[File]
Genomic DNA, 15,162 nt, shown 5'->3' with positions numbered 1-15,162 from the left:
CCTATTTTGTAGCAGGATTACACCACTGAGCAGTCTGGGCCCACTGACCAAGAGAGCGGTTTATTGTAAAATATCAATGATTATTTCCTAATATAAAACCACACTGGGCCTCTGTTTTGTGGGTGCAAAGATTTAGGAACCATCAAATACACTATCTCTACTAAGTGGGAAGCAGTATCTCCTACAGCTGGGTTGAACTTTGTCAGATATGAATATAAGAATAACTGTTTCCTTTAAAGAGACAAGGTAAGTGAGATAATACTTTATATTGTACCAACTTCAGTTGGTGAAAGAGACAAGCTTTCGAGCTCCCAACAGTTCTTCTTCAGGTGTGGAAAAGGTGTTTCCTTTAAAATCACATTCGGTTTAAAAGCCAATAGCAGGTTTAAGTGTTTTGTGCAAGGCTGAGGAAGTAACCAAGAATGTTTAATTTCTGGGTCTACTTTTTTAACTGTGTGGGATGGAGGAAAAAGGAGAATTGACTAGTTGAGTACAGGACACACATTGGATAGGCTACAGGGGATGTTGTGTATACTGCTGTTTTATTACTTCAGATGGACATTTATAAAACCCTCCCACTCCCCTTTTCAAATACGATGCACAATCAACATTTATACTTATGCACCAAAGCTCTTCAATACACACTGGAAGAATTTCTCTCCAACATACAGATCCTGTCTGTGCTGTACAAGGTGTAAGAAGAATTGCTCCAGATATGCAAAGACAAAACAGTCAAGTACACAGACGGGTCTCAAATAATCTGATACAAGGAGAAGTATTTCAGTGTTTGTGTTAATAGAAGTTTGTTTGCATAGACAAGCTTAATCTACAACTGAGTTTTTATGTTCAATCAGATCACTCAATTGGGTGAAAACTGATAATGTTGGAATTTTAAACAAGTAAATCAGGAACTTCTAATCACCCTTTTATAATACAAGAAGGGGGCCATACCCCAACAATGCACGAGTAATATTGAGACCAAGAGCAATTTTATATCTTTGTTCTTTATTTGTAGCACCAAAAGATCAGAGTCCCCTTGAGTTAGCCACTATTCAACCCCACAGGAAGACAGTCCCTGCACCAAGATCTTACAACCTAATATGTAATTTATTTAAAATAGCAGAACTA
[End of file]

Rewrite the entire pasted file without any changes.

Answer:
Genomic DNA, 15,162 nt, shown 5'->3' with positions numbered 1-15,162 from the left:
CCTATTTTGTAGCAGGATTACACCACTGAGCAGTCTGGGCCCACTGACCAAGAGAGCGGTTTATTGTAAAATATCAATGATTATTTCCTAATATAAAACCACACTGGGCCTCTGTTTTGTGGGTGCAAAGATTTAGGAACCATCAAATACACTATCTCTACTAAGTGGGAAGCAGTATCTCCTACAGCTGGGTTGAACTTTGTCAGATATGAATATAAGAATAACTGTTTCCTTTAAAGAGACAAGGTAAGTGAGATAATACTTTATATTGTACCAACTTCAGTTGGTGAAAGAGACAAGCTTTCGAGCTCCCAACAGTTCTTCTTCAGGTGTGGAAAAGGTGTTTCCTTTAAAATCACATTCGGTTTAAAAGCCAATAGCAGGTTTAAGTGTTTTGTGCAAGGCTGAGGAAGTAACCAAGAATGTTTAATTTCTGGGTCTACTTTTTTAACTGTGTGGGATGGAGGAAAAAGGAGAATTGACTAGTTGAGTACAGGACACACATTGGATAGGCTACAGGGGATGTTGTGTATACTGCTGTTTTATTACTTCAGATGGACATTTATAAAACCCTCCCACTCCCCTTTTCAAATACGATGCACAATCAACATTTATACTTATGCACCAAAGCTCTTCAATACACACTGGAAGAATTTCTCTCCAACATACAGATCCTGTCTGTGCTGTACAAGGTGTAAGAAGAATTGCTCCAGATATGCAAAGACAAAACAGTCAAGTACACAGACGGGTCTCAAATAATCTGATACAAGGAGAAGTATTTCAGTGTTTGTGTTAATAGAAGTTTGTTTGCATAGACAAGCTTAATCTACAACTGAGTTTTTATGTTCAATCAGATCACTCAATTGGGTGAAAACTGATAATGTTGGAATTTTAAACAAGTAAATCAGGAACTTCTAATCACCCTTTTATAATACAAGAAGGGGGCCATACCCCAACAATGCACGAGTAATATTGAGACCAAGAGCAATTTTATATCTTTGTTCTTTATTTGTAGCACCAAAAGATCAGAGTCCCCTTGAGTTAGCCACTATTCAACCCCACAGGAAGACAGTCCCTGCACCAAGATCTTACAACCTAATATGTAATTTATTTAAAATAGCAGAACTA